BOCU-1[a] FB EE 28 251 238 40 ûî(
GB-18030[a] 84 31 95 33 132 49 149 51 „1•3
  1. ^ a b c d e f g This is not literally a "byte order" mark, since the byte is also the code unit in these encodings and there is no byte order to resolve. The sequence can be used to indicate the encoding of the text which it is preceding, however.[5][14]
  2. ^ This is the same byte pattern as a UTF-16LE file starting with a BOM and a NUL.
  3. ^ In UTF-7, the fourth byte of the BOM, before encoding as base64, is 001111xx in binary. The final two bits, xx, are not specifically part of the BOM, but contain the first two bits of the first encoded character following the BOM. All four possible byte combinations are shown in the table, as well as a fifth which is used for an empty string.
  4. ^ If no following character is encoded, 38 is used for the fourth byte and the following byte is 2D.
  5. ^ SCSU allows other encodings of U+FEFF, the shown form is the signature recommended in UTR #6.[15]

See also[edit]


  1. ^ a b "FAQ - UTF-8, UTF-16, UTF-32 & BOM". Retrieved 2017-01-28. 
  2. ^ "The Unicode® Standard Version 9.0" (PDF). The Unicode Consortium. 
  3. ^ "The Unicode Standard 5.0, Chapter 2:General Structure" (PDF). p. 36. Retrieved 2009-03-29. Table 2-4. The Seven Unicode Encoding Schemes 
  4. ^ "The Unicode Standard 5.0, Chapter 2:General Structure" (PDF). p. 36. Retrieved 2008-11-30. Use of a BOM is neither required nor recommended for UTF-8, but may be encountered in contexts where UTF-8 data is converted from other encoding forms that use a BOM or where the BOM is used as a UTF-8 signature 
  5. ^ a b "FAQ - UTF-8, UTF-16, UTF-32 & BOM: Can a UTF-8 data stream contain the BOM character (in UTF-8 form)? If yes, then can I still assume the remaining UTF-8 bytes are in big-endian order?". Retrieved 2009-01-04.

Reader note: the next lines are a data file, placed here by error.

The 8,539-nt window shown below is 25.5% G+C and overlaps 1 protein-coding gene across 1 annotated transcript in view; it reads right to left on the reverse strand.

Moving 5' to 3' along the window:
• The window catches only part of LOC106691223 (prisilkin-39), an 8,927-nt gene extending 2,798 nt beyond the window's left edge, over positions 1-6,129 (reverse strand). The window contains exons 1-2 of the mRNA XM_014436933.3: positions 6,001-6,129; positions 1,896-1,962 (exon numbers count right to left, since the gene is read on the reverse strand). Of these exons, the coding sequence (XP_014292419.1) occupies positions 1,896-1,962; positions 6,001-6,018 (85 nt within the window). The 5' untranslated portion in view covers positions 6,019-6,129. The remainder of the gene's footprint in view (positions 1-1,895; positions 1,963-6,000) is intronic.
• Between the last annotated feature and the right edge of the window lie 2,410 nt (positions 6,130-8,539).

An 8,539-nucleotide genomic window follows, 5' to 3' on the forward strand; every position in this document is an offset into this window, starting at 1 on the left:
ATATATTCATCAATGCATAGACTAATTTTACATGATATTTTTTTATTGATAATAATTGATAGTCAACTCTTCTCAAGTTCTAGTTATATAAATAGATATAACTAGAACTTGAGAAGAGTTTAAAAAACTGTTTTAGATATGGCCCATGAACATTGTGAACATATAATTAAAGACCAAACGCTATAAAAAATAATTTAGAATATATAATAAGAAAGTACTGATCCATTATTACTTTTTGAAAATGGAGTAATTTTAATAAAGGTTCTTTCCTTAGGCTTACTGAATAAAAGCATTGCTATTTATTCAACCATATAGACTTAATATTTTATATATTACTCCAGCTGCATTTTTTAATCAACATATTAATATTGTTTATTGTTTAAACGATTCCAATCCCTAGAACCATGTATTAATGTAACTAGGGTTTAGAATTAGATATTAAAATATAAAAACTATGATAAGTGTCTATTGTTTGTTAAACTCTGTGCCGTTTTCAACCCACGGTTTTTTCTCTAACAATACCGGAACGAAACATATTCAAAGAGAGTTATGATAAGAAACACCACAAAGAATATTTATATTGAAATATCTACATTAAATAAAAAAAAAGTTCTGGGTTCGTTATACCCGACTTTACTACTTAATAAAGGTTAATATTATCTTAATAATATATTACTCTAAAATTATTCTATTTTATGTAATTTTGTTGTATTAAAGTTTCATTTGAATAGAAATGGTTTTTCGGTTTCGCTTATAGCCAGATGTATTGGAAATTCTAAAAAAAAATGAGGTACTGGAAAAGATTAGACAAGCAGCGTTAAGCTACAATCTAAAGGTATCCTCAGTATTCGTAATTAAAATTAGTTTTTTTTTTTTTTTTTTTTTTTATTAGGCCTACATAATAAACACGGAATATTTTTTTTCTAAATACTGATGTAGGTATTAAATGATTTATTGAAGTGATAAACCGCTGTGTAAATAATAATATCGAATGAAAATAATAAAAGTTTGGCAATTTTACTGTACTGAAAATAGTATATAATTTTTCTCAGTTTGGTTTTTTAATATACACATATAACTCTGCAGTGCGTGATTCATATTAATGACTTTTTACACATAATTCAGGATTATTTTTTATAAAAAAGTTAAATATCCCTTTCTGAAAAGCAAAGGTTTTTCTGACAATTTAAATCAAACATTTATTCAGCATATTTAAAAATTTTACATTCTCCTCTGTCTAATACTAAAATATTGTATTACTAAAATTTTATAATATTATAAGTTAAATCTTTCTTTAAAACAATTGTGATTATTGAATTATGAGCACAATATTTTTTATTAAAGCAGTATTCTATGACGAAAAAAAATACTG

6. ^ "Re: pre-HTML5 and the BOM from Asmus Freytag on 2012-07-13 (Unicode Mail List Archive)". Retrieved 2012-07-14. 
  7. ^ "Bug ID: JDK-6378911 UTF-8 decoder handling of byte-order mark has changed". Retrieved 2017-01-28. 
  8. ^ Yergeau, Francois (November 2003). UTF-8, a transformation format of ISO 10646. IETF. doi:10.17487/RFC3629. RFC 3629. Retrieved May 15, 2014. 
  9. ^ Shanjian Li. "A composite approach to language/encoding detection". Retrieved 2017-01-28. 
  10. ^ "ICU - International Components for Unicode". Retrieved 2017-01-28. 
  11. ^ Alf P. Steinbach (2011). "Unicode part 1: Windows console i/o approaches". Retrieved 24 March 2012. However, since the C++ source code was encoded as UTF-8 without BOM (as is usual in Linux), the Visual C++ compiler erroneously assumed that the source code was encoded as Windows ANSI. 
  12. ^ "UTF-16LE". Encoding Standard. WHATWG. 
  13. ^ "Decode". Encoding Standard. WHATWG. 
  14. ^ "RFC 3629 - UTF-8, a transformation format of ISO 10646". 2003-11-08. Retrieved 2017-01-28. 
  15. ^ Markus Scherer. "UTS #6: Compression Scheme for Unicode". Retrieved 2017-01-28. 

External links[edit]